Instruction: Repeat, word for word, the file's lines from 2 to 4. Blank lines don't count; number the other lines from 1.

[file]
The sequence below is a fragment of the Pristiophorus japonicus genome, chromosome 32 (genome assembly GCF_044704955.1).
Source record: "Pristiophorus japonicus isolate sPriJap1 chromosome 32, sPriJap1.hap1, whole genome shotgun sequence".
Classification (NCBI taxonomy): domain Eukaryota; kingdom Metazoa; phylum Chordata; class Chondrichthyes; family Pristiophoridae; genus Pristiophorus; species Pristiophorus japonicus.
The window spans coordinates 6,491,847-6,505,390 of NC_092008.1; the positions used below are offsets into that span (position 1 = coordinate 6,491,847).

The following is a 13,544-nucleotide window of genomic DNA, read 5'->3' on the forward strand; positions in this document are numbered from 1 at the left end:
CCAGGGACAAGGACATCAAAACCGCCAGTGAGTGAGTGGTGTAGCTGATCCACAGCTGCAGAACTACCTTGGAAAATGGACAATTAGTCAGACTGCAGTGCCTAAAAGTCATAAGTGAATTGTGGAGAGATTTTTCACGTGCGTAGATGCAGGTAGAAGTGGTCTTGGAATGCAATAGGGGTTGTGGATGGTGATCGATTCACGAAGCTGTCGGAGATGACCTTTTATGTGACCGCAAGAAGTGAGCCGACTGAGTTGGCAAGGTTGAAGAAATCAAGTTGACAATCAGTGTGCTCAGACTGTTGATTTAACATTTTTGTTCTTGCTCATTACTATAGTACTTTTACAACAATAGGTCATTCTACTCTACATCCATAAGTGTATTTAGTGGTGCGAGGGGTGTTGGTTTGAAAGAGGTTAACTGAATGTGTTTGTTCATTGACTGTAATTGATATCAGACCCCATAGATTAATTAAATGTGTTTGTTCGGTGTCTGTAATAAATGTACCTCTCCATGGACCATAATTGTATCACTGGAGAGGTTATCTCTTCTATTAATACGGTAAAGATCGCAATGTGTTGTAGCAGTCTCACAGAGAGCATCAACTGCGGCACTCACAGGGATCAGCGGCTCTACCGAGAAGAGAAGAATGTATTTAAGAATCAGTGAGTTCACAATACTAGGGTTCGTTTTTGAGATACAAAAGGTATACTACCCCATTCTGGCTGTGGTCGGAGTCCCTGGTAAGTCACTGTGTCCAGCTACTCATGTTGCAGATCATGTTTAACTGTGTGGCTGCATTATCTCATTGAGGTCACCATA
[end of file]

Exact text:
Source record: "Pristiophorus japonicus isolate sPriJap1 chromosome 32, sPriJap1.hap1, whole genome shotgun sequence".
Classification (NCBI taxonomy): domain Eukaryota; kingdom Metazoa; phylum Chordata; class Chondrichthyes; family Pristiophoridae; genus Pristiophorus; species Pristiophorus japonicus.
The window spans coordinates 6,491,847-6,505,390 of NC_092008.1; the positions used below are offsets into that span (position 1 = coordinate 6,491,847).